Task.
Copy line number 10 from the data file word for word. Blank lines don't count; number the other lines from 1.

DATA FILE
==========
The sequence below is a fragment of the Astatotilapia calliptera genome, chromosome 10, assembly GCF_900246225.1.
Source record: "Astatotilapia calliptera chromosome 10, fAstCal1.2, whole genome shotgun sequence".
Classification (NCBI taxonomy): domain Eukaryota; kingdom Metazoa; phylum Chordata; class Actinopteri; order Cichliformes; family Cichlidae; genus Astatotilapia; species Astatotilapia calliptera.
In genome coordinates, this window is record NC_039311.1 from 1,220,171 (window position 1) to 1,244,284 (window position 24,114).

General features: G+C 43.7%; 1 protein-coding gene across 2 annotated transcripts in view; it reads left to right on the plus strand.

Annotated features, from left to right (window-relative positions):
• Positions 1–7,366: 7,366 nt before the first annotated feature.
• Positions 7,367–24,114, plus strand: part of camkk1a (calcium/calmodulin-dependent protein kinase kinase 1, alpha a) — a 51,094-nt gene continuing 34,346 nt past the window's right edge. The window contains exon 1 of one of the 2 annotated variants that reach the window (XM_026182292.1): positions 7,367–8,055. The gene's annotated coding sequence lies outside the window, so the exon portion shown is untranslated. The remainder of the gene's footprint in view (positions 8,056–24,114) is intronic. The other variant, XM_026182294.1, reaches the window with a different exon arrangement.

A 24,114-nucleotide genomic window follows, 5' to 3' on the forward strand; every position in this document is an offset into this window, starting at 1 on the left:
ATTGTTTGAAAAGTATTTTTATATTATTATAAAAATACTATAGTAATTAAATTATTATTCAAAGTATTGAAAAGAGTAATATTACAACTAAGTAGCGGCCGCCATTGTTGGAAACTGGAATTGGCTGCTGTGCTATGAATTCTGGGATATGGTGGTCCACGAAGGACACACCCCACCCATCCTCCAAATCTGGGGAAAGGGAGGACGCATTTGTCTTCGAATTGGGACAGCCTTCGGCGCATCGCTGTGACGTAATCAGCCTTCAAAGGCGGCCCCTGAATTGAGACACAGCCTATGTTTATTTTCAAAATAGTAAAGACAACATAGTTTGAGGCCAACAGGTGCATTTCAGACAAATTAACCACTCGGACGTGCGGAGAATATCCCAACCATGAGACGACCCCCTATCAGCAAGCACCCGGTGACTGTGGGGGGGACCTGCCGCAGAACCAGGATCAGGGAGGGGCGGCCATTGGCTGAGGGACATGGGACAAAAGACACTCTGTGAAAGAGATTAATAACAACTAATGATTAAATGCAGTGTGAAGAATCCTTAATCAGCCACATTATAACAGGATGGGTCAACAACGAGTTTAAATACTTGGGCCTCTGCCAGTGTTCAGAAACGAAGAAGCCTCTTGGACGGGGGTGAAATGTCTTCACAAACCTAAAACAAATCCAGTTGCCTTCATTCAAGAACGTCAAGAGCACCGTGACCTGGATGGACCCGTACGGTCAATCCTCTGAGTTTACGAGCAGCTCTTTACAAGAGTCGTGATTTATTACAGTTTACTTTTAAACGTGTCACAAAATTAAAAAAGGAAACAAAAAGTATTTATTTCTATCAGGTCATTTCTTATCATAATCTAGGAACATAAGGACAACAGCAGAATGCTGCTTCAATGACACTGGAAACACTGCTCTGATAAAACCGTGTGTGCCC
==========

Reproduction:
ATTGTTTGAAAAGTATTTTTATATTATTATAAAAATACTATAGTAATTAAATTATTATTCAAAGTATTGAAAAGAGTAATATTACAACTAAGTAGCGGCCGCCATTGTTGGAAACTGGAATTGGCTGCTGTGCTATGAATTCTGGGATATGGTGGTCCACGAAGGACACACCCCACCCATCCTCCAAATCTGGGGAAAGGGAGGACGCATTTGTCTTCGAATTGGGACAGCCTTCGGCGCATCGCTGTGACGTAATCAGCCTTCAAAGGCGGCCCCTGAATTGAGACACAGCCTATGTTTATTTTCAAAATAGTAAAGACAACATAGTTTGAGGCCAACAGGTGCATTTCAGACAAATTAACCACTCGGACGTGCGGAGAATATCCCAACCATGAGACGACCCCCTATCAGCAAGCACCCGGTGACTGTGGGGGGGACCTGCCGCAGAACCAGGATCAGGGAGGGGCGGCCATTGGCTGAGGGACATGGGACAAAAGACACTCTGTGAAAGAGATTAATAACAACTAATGATTAAATGCAGTGTGAAGAATCCTTAATCAGCCACATTATAACAGGATGGGTCAACAACGAGTTTAAATACTTGGGCCTCTGCCAGTGTTCAGAAACGAAGAAGCCTCTTGGACGGGGGTGAAATGTCTTCACAAACCTAAAACAAATCCAGTTGCCTTCATTCAAGAACGTCAAGAGCACCGTGACCTGGATGGACCCGTACGGTCAATCCTCTGAGTTTACGAGCAGCTCTTTACAAGAGTCGTGATTTATTACAGTTTACTTTTAAACGTGTCACAAAATTAAAAAAGGAAACAAAAAGTATTTATTTCTATCAGGTCATTTCTTATCATAATCTAGGAACATAAGGACAACAGCAGAATGCTGCTTCAATGACACTGGAAACACTGCTCTGATAAAACCGTGTGTGCCC